What started out as the ‘TLF September Spa/’Ring trip’ grew into the mother of all challenges for the Exige V6 Cup. I took the opportunity to set up some interesting comparison drives while we were away and it struck me that we couldn’t have conceived a tougher test for the car if we tried. It began with a drive across Belgium to the most challenging circuit in the world for 10 laps on a mad public day. Next was a back-to-back road comparison against a car that would expose any lack of road manners with ruthless efficiency – the new Porsche Cayman S. Then it was off to Spa where things wouldn’t be getting any easier. Just for starters, a duel with the formidable new Porsche 991 GT3 around the epic F1 circuit. If a 130bhp deficit was going to show anywhere, it would be here. The new GT3 has had car journalists lavish it with accolades, many arguing that it’s the best all-round sports car money can buy. Would the Exige be out of its depth here? I was about to find out. After taking on the Germans in their own backyard, it was time for some sibling rivalry. First, a track battle with a 430 bhp Komo-Tec Exige V6S and then, before the V6 Cup had a chance to catch its breath, a comparison with the 365kg lighter Lotus 211 track special too. If the V6 Cup could come through all this with its head held high, it would deserve an extra coat of Swissvax an early oil change when we got home. With too much content for a single article, we’re dividing the whole thing up into a number of rounds, bringing you a new round each week.
Round One – Nürburgring Nordschleife
It proved something of a challenge just getting there. Less than an hour into the journey towards Folkestone I felt the dreaded lurch and corresponding weaving at the nose. Cue the hard shoulder of the M3 in the pitch dark, iphone torch on, trying to read the instructions on the can of Tyre Weld: ‘Drive away immediately for 6-12 miles at no more than 30mph to seal the tyre’. It should have continued ‘unless you’re on a dark motorway‘. Even with the hazards on, the speed differential was giving me the yips so I got off at the next junction. Three more cans of Tyre Weld later and the tyre still wouldn’t seal. I’ve never had 4 blowouts in a night before but I don’t recommend it. Time to admit defeat and look for a room for the night in Winchester. Thanks to the AA, I was on the road again with a plugged tyre before 8am, heading for Bell and Colvill, praying that they had some rear Pirelli P-Zero Trofeos in stock. To my great relief, they did. With the help of a few good men at Merit Tyres in Leatherhead, I made the 12.50 Eurotunnel. Things were finally looking up after a very shaky start. My Bose noise-cancelling headphones got me through the worst of the Belgian motorways and I made the ‘Ring in time to meet up with fellow TLFers Trevor and Stuart for a ‘steak on a stone’ in the Pistenklause.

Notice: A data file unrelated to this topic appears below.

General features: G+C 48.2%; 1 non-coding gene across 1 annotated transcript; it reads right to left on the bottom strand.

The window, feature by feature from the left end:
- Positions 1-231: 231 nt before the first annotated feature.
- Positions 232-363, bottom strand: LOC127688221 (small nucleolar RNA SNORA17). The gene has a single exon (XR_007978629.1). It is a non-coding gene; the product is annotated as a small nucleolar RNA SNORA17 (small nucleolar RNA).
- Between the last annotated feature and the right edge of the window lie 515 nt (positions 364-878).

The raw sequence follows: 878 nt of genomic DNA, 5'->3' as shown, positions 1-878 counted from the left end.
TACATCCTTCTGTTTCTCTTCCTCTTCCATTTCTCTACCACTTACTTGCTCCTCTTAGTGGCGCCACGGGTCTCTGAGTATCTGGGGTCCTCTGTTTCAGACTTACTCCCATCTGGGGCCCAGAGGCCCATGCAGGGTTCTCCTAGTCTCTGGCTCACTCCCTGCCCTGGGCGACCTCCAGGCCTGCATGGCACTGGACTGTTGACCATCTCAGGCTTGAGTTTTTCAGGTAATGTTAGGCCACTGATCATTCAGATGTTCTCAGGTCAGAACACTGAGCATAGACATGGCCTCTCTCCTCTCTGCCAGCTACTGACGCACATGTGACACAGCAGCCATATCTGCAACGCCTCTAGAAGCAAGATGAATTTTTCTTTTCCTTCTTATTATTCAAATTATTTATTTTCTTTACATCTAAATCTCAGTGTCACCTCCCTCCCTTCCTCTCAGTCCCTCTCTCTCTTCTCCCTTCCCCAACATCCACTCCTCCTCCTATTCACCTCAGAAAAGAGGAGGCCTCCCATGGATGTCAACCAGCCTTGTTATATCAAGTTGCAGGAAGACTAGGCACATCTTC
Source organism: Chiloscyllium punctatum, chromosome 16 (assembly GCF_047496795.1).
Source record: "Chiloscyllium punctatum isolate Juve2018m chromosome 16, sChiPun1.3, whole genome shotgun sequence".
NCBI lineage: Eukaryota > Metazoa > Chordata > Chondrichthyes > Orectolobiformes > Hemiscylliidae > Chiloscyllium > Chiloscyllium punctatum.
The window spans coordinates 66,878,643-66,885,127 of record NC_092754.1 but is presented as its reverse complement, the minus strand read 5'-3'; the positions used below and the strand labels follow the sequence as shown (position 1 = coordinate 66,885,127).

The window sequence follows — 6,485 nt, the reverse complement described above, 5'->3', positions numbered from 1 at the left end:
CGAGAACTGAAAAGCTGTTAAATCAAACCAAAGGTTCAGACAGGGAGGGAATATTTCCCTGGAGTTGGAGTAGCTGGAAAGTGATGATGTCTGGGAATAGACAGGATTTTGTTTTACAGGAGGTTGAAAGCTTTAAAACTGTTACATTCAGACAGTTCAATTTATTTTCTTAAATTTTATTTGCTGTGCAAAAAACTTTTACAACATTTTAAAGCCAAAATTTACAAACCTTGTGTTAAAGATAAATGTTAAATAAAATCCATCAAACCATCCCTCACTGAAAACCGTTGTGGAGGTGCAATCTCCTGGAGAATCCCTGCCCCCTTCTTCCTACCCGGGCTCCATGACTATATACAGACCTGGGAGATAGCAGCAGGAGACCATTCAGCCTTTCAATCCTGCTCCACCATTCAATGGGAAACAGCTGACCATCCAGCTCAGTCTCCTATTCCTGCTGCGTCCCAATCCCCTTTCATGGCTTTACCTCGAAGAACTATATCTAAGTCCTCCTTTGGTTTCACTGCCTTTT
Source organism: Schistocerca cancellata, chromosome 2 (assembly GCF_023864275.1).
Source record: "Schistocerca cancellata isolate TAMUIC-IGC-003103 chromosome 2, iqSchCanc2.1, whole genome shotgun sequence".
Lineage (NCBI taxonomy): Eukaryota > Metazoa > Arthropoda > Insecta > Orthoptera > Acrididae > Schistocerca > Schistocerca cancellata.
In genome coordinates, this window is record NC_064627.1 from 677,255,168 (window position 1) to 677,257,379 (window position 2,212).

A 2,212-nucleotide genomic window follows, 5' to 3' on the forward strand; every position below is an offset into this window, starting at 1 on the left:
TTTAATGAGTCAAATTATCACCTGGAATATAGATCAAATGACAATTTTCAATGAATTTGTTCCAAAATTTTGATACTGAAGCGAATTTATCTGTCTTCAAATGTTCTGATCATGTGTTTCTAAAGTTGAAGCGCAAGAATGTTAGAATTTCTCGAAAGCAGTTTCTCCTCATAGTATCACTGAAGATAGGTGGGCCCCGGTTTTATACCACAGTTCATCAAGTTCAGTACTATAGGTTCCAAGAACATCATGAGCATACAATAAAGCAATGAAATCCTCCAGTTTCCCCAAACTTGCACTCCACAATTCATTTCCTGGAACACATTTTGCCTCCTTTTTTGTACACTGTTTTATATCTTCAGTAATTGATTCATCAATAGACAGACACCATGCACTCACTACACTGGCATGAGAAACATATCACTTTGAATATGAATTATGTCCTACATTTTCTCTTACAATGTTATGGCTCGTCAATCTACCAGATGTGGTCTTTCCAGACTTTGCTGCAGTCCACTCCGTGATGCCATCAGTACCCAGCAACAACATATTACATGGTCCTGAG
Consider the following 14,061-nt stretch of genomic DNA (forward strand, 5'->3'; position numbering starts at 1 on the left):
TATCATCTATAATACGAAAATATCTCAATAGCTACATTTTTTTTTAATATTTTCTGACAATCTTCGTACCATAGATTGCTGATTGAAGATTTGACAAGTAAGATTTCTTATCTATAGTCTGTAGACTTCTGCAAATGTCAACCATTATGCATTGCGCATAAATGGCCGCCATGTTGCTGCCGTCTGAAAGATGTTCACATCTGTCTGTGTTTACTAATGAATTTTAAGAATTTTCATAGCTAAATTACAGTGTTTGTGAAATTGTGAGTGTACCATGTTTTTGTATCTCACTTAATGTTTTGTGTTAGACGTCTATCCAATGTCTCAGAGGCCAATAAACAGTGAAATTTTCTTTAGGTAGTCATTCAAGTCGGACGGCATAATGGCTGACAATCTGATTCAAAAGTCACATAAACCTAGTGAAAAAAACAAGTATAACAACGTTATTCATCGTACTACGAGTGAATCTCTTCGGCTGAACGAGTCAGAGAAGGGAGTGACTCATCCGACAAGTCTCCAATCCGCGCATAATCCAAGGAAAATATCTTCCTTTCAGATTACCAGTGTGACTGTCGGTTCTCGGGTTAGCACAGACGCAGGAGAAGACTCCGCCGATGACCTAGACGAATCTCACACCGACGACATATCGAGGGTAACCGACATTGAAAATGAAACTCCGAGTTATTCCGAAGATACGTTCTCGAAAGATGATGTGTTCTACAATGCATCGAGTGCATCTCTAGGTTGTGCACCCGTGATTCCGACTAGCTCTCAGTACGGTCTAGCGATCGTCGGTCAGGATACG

The steak didn’t disappoint. Neither did the Nordschleife the next day. Surfers have Teahupo’o. Drivers have this place. But like a great wave, you need patience to experience it at its best. This was a public ‘touristenfahren’ day on a hot, dry, September Sunday and it fairly quickly descended into mayhem after a number of early stoppages. I managed a few laps before lunch but as the track temperature soared around lunchtime, the queues getting on and off were the worst I’ve ever seen. We decided that we weren’t going to bother with public days from now on. Time for a break to watch the Monza GP. After Lewis had done the business it was my turn on the incomparable Nordschleife – all 154 corners of it. Fortunately, a relative sense of calm had descended about the place and, by 4 pm, many of the day visitors had gone home. Our day the ‘Ring ‘proper’ had just begun. There is literally at least one of every single type of corner imaginable and a good few unimaginable ones too. With the exception of the lumpy Karussel, many of them are in the running for the ‘Best Corner Ever’ competition. The V6 Cup was feeling spot-on with the stock factory damper settings. A firmer set up would not be beneficial here. The undulations, bumps and cambers combine for a very wild lap and the feeling of speed is unmatched as you keep the throttle pinned after the jump at Flugplatz and plunge down towards Schwedenkreuz. It’s not just the proximity to the barriers, it’s the way the car is moving around at high speed that really widens your eyes. It’s intimidating at first but, gradually, you learn to trust that the car can take the pummeling without being pushed off-line and keeping your foot in gets a little easier with every lap, even as the needle sweeps relentlessly towards 150mph….